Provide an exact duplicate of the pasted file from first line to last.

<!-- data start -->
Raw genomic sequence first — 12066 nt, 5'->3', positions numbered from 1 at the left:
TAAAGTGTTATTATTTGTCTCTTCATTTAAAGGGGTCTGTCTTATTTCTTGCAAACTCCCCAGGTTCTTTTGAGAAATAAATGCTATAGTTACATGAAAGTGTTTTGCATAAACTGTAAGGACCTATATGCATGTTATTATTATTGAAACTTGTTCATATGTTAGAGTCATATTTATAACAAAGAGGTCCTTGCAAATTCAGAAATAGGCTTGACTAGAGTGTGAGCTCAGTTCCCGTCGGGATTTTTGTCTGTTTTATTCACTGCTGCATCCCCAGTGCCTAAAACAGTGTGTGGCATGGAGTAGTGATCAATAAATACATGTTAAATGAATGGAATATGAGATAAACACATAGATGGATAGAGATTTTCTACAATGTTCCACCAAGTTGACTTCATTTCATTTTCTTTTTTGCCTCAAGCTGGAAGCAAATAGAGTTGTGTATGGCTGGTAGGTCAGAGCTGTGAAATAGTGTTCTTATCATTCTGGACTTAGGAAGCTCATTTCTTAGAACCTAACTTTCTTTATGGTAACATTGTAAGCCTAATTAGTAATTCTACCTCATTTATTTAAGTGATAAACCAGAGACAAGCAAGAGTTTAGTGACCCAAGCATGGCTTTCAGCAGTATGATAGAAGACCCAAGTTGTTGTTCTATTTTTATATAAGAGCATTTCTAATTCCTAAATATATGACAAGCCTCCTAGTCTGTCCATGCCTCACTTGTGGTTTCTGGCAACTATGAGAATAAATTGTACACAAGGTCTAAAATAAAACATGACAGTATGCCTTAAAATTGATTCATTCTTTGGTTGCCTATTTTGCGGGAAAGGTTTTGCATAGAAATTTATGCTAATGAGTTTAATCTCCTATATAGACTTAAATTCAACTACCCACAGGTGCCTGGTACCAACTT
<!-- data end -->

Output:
Raw genomic sequence first — 12066 nt, 5'->3', positions numbered from 1 at the left:
TAAAGTGTTATTATTTGTCTCTTCATTTAAAGGGGTCTGTCTTATTTCTTGCAAACTCCCCAGGTTCTTTTGAGAAATAAATGCTATAGTTACATGAAAGTGTTTTGCATAAACTGTAAGGACCTATATGCATGTTATTATTATTGAAACTTGTTCATATGTTAGAGTCATATTTATAACAAAGAGGTCCTTGCAAATTCAGAAATAGGCTTGACTAGAGTGTGAGCTCAGTTCCCGTCGGGATTTTTGTCTGTTTTATTCACTGCTGCATCCCCAGTGCCTAAAACAGTGTGTGGCATGGAGTAGTGATCAATAAATACATGTTAAATGAATGGAATATGAGATAAACACATAGATGGATAGAGATTTTCTACAATGTTCCACCAAGTTGACTTCATTTCATTTTCTTTTTTGCCTCAAGCTGGAAGCAAATAGAGTTGTGTATGGCTGGTAGGTCAGAGCTGTGAAATAGTGTTCTTATCATTCTGGACTTAGGAAGCTCATTTCTTAGAACCTAACTTTCTTTATGGTAACATTGTAAGCCTAATTAGTAATTCTACCTCATTTATTTAAGTGATAAACCAGAGACAAGCAAGAGTTTAGTGACCCAAGCATGGCTTTCAGCAGTATGATAGAAGACCCAAGTTGTTGTTCTATTTTTATATAAGAGCATTTCTAATTCCTAAATATATGACAAGCCTCCTAGTCTGTCCATGCCTCACTTGTGGTTTCTGGCAACTATGAGAATAAATTGTACACAAGGTCTAAAATAAAACATGACAGTATGCCTTAAAATTGATTCATTCTTTGGTTGCCTATTTTGCGGGAAAGGTTTTGCATAGAAATTTATGCTAATGAGTTTAATCTCCTATATAGACTTAAATTCAACTACCCACAGGTGCCTGGTACCAACTT